Appeal to authority is a fallacy of defective induction, where it is argued that a statement is correct because the statement is made by a person or source that is commonly regarded as authoritative.Scientists don't believe the theory of evolution is correct because it was originally formulated by Charles Darwin, or because it was presented in his book "The Origin of Species by Means of Natural Selection".
Scientific presentations of new theories consist of two parts: the theory itself, and the gathered data which this theory explains. The availability of the gathered data means other scientists can check its validity and see whether it actually supports the proposed theory, or matches some other theory better. For example, the finches Darwin gathered in the Galapagos islands are actually still stored in the bird collection of the British Natural History Museum. Additionally, future scientists can gather additional data and perform new experiments to confirm, expand on, or refute Darwin's original theories. So far new gathered data has confirmed Darwin's basic theories, and vastly expanded on them (understandable, since Darwin was not even aware of Mendelian genetics, let alone DNA). But this new research is not being done to defend Darwin's legacy. Young scientists would be overjoyed to discover a radical new experimental finding or theory which overturns Darwin, and are feverishly looking for this. This very possibility of being wrong is what makes evolution a scientific theory.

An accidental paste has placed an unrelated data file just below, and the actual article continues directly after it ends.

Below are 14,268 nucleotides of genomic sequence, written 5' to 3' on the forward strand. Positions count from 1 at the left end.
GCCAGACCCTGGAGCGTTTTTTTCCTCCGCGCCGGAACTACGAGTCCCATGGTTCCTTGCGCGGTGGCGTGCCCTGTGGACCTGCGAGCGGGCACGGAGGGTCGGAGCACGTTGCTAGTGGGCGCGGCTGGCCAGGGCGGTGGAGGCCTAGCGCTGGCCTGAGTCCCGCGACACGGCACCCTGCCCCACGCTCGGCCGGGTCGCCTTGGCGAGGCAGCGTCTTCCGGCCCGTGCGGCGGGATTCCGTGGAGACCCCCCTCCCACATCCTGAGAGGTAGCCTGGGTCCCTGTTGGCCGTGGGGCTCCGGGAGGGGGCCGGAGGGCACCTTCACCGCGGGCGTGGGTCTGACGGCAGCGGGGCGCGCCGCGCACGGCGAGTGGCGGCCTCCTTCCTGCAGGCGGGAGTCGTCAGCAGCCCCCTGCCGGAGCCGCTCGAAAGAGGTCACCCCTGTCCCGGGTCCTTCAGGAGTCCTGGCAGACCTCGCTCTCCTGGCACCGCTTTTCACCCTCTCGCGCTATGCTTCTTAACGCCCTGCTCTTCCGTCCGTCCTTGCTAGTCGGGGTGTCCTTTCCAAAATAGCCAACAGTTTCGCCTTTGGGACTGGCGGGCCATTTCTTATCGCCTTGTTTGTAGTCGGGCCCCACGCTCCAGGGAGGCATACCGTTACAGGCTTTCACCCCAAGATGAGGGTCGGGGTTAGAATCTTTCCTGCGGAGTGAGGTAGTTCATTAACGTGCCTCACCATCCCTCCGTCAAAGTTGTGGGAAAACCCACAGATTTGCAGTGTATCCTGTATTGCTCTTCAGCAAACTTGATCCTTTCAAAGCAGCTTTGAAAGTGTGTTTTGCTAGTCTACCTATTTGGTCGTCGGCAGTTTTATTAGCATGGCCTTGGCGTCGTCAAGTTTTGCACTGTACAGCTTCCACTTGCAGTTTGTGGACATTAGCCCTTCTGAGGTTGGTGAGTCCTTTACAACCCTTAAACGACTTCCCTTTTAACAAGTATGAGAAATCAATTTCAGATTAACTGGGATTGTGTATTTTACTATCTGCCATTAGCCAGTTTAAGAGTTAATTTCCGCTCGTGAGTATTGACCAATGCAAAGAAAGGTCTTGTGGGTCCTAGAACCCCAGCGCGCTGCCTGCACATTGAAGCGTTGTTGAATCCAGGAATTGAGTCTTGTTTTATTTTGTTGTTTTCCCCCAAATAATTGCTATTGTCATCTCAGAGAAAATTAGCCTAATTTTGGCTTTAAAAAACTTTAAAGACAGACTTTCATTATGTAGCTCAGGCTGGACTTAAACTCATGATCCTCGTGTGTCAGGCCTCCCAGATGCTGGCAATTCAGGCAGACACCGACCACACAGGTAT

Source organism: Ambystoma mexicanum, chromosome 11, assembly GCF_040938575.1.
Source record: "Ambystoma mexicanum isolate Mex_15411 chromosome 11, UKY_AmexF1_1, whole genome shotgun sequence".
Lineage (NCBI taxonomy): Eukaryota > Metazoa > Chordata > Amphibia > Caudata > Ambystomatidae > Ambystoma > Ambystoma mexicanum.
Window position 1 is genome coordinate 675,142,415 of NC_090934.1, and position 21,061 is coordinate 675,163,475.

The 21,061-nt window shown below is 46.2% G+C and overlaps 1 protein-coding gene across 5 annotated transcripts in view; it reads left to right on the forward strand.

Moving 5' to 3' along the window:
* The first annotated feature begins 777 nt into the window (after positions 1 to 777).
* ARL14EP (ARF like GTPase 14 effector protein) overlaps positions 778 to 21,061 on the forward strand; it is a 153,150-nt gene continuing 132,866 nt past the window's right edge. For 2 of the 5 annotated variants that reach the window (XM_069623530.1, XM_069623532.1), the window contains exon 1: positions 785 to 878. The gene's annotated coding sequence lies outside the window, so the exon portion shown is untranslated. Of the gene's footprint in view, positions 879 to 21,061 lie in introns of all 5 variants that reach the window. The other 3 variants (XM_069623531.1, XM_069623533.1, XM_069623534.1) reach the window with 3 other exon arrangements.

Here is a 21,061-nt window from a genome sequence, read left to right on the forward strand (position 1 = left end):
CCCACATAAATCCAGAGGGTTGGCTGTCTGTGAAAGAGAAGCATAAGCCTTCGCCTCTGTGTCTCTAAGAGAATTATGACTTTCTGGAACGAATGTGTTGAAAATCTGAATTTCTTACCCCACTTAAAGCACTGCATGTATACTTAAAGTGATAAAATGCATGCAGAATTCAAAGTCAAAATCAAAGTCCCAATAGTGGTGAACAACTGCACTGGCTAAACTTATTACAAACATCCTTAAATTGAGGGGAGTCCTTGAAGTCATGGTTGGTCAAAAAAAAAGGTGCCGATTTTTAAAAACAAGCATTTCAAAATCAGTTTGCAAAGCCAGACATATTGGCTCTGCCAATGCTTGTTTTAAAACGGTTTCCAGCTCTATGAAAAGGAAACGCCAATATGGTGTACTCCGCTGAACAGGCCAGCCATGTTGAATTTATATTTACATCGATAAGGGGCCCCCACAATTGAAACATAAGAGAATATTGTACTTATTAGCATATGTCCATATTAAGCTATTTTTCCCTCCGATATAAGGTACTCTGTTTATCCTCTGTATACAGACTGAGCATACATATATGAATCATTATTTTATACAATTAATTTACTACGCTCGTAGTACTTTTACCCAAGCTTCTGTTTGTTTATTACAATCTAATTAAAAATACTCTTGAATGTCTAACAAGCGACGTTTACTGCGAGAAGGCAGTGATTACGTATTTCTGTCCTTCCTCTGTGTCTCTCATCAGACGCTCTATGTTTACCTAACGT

An earlier post quoted Dawkins on how children are natural essentialists. I argue children are also, both by nature and nurture, believers in the argument from authority. Children want all statements to have invariant mappings to the categories "true" or "false". The vague category "as best we can tell right now, pending future information" is confusing and upsetting. Teachers and parents are also natural authority figures, and don't have the time (and often background) to explain the rationale behind all their instructions. Elementary memorization is useful, and a child which questioned everything would be impossible to teach. But for many students this attitude continues to their study of science, so Newton, and Einstein, and Darwin become unquestioned authority figures. They don't go back to see that these scientist's work consisted of the same type of presentation discussed above: theories with supporting evidence.
Critics of "Darwinism" are often actually modeling their critique on their early childhood religious upbringing. Early authority figures in their life (their parents) presented additional authority figures (church leaders) whose authority is ultimately derived from an unquestionable final authority figure (the religion's founder(s)). The founders words are contained in unquestionable texts (the revealed sacred documents), and all necessary truths can be obtained through detailed study of those texts. This technique of finding truths through interpretation of texts written by founders (and later texts written about texts written by founders) can arguably be useful in some fields such as law. But it is of only historical interest in science. The correctness of modern evolutionary theory is not bound up in the life of Darwin or the text of "The Origin of Species."
An amusing collision between intelligent design "science" and argument from religious authority is here. Dembski is at risk of being "Expelled"...